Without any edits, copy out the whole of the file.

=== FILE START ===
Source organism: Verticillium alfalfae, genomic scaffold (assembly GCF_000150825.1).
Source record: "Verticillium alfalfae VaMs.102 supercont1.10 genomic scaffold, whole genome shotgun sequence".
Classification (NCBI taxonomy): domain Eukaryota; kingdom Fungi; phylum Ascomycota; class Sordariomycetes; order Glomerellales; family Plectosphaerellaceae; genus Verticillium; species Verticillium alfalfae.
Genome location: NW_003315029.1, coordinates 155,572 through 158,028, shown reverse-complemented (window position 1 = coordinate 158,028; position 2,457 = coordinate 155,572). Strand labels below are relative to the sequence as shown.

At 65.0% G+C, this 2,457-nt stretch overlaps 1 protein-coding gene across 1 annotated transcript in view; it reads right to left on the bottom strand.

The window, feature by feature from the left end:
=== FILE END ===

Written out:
Source organism: Verticillium alfalfae, genomic scaffold (assembly GCF_000150825.1).
Source record: "Verticillium alfalfae VaMs.102 supercont1.10 genomic scaffold, whole genome shotgun sequence".
Classification (NCBI taxonomy): domain Eukaryota; kingdom Fungi; phylum Ascomycota; class Sordariomycetes; order Glomerellales; family Plectosphaerellaceae; genus Verticillium; species Verticillium alfalfae.
Genome location: NW_003315029.1, coordinates 155,572 through 158,028, shown reverse-complemented (window position 1 = coordinate 158,028; position 2,457 = coordinate 155,572). Strand labels below are relative to the sequence as shown.

At 65.0% G+C, this 2,457-nt stretch overlaps 1 protein-coding gene across 1 annotated transcript in view; it reads right to left on the bottom strand.

The window, feature by feature from the left end: